Wednesday, April 22, 2009

From Seeds to Seedlings

tomato and pepper seedlings Everyone from our Renee's Garden office staff went back to the trial garden last week to learn the next stage in growing the tomato and pepper seeds that we sowed last month.

pricking out seedlingsIn just over a month’s time, the seeds germinated and grew to several inches, kept sheltered, warm and well watered in the greenhouse by trial garden managers Lindsay and Mila.

Now it was time for us to learn the next step in the growing process –"pricking out" the seedlings, which we learned simply means moving the rapidly developing seedlings into larger size pots so they have room to grow and thrive.

pricking out tomato and pepper seedlingsAlthough the daytime temperatures have warmed up here in Northern California into the 60°F range, night temperatures are still not consistently high enough (in the 50°F range) to move our baby seedlings outside right away and they need to grow bigger in order ensure survival in the garden when it warms up enough.

The seed flats that we started the plants in have now become tight quarters for the vigorous seedlings and they need more room so they can grow into big healthy plants that will transplant easily into the garden when the weather permits.

transplanting seedling pots with a chopstickSo the next step is to transplant them into bigger individual 4” pots to continue growing strong roots, and then to gradually adjust them to the variable garden temperatures outside of the greenhouse.
Armed with our sophisticated tools (chopsticks from the take-out Chinese restaurant near our office), Lindsay showed us how to gently loosen the seedling from the flat by lifting the soil with the chopstick – never tugging or pulling on the plant itself.

transplanting tomato and pepper seedlingsWe used the chopstick to lift and move the soil in the 4” inch pot, creating a hole with enough space for the roots and no more than about 1/4 inch of the seedling to be under the soil. Taking care to ensure the roots all point down, we gently transferred all the seedlings into their larger homes, tapping the pots on the table to settle the soil back around the seedling rather then pressing it down. We learned how important it is to keep the potting soil fluffy so the containers drain properly.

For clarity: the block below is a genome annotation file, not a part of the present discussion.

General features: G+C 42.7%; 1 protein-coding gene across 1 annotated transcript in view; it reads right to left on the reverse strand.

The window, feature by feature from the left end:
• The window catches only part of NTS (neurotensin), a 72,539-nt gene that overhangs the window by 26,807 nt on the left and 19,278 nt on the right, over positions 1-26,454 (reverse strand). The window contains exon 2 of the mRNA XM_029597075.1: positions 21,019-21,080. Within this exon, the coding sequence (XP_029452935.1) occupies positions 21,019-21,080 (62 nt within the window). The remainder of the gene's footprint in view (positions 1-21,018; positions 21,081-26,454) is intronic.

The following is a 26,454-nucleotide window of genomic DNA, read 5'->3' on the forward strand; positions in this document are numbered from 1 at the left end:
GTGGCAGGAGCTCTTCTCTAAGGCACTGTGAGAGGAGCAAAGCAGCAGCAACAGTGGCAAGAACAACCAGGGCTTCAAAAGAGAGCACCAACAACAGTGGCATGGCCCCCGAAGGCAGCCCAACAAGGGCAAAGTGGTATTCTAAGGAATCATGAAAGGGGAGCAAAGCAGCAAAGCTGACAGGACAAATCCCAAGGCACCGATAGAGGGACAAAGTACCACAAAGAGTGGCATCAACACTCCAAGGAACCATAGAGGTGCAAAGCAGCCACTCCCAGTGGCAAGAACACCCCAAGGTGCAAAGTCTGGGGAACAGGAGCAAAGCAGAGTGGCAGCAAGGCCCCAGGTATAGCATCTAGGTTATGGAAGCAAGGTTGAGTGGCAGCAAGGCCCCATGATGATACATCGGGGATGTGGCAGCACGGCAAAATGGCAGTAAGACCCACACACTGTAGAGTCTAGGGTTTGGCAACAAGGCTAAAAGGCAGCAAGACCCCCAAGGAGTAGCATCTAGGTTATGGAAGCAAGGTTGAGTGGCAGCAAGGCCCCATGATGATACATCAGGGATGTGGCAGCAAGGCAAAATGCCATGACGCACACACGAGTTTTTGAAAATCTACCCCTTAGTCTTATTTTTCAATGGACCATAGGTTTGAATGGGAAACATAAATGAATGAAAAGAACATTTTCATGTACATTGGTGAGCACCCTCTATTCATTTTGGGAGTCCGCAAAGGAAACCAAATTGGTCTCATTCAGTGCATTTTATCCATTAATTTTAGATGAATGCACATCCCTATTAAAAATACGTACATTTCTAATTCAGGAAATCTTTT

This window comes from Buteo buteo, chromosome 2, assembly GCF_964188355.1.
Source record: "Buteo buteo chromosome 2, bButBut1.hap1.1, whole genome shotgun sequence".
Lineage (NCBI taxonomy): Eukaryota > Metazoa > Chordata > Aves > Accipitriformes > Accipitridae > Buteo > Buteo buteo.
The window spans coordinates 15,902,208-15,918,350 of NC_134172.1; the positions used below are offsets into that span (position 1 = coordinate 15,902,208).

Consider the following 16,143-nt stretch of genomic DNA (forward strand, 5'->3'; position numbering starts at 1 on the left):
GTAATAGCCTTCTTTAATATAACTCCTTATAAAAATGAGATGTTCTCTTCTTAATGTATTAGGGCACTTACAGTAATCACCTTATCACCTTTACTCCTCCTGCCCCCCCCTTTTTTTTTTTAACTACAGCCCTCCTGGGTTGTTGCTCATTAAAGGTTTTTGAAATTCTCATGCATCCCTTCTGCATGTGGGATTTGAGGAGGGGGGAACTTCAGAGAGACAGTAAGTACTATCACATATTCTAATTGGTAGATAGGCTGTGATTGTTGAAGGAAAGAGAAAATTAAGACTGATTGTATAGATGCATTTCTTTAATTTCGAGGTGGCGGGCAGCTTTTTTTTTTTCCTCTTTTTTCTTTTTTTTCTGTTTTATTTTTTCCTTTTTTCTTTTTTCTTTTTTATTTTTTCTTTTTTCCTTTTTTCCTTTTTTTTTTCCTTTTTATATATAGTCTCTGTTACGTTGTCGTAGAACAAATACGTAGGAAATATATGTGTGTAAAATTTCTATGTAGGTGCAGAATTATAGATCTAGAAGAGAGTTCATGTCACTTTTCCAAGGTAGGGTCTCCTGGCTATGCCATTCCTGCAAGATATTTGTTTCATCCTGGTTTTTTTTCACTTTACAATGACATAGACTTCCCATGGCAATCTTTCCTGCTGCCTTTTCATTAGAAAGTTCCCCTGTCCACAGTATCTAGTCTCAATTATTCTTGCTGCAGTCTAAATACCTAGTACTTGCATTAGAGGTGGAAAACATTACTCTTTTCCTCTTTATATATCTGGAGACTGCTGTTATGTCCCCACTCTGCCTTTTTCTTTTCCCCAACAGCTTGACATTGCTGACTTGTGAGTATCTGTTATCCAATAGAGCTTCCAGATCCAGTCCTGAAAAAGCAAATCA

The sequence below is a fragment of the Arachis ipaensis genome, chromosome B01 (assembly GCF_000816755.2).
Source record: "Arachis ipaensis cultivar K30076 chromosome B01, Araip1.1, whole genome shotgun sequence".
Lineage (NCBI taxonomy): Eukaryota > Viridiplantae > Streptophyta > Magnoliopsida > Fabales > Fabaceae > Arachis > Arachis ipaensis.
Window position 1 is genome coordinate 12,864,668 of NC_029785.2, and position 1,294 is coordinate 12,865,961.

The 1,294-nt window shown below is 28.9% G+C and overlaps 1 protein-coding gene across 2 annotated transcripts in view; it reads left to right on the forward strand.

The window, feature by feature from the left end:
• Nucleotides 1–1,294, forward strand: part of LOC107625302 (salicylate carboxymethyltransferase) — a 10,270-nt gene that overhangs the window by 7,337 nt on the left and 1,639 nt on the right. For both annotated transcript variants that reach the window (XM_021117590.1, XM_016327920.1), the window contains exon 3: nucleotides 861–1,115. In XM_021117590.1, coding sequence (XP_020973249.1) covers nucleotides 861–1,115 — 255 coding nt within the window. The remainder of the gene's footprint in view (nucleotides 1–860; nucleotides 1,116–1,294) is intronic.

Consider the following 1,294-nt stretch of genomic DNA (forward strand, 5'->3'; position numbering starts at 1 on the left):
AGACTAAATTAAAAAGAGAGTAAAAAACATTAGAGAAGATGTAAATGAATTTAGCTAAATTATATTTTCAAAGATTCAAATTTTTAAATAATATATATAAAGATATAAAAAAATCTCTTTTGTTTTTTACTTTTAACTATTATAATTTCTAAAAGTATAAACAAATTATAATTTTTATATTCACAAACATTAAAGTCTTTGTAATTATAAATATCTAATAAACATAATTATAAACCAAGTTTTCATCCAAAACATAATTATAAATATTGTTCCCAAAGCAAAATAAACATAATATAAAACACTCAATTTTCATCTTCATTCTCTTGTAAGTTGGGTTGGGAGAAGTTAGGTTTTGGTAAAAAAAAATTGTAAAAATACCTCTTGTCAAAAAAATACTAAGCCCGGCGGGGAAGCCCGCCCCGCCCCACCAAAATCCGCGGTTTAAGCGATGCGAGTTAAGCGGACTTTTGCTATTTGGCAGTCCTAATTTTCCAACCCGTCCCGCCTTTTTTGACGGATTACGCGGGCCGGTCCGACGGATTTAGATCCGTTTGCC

watering pepper seedlings
After finely misting water over the newly transplanted seedlings, they went back into the greenhouse to continue growing. Over the next several weeks, Lindsay and Mila will feed and water the growing plants and move the pots outside during the warm days to “harden off” or acclimate the seedlings to outside conditions. After the night temperatures are consistently above 50°F., we’ll be back to move our babies into their final homes in the ground.

All this planting got me in the mood to get my vegetable garden started at home over the weekend. Although it is still too early to plant the corn, cucumbers and melons, I did get crops of lettuce, radishes, spinach and arugula sown in my new raised beds. Keeping in mind everything I’ve learned so far from our trial gardening experience, I was careful to keep the soil fluffy and to properly space the seeds so they have room to grow.

pepper and tomato seedlingsI’ll be keeping a close watch on the beds over the next 2 weeks to see how everything germinates. Just about the time I’m enjoying my first salad of baby greens, it will be time to plant all those pepper and tomatoes and sow the warm weather crops I’ll be enjoying this fall!

-Sarah Renfro, Renee's Garden Business Manager


Claudia said...

Do you plant the peppers deeper, when transplanting?

Adriana said...

"Pricking out" doesn't work for me. I soil block instead.

Renee Shepherd said...

Hi Claudia -
Peppers should be planted no deeper than they were in their pots. Tomatoes should be deeper, as they will grow additional roots along the stems.

Renee Shepherd said...

Hi Adriana-

Soil blocks are a great way to go as well. I'm a great believer in doing whatever works best for you!


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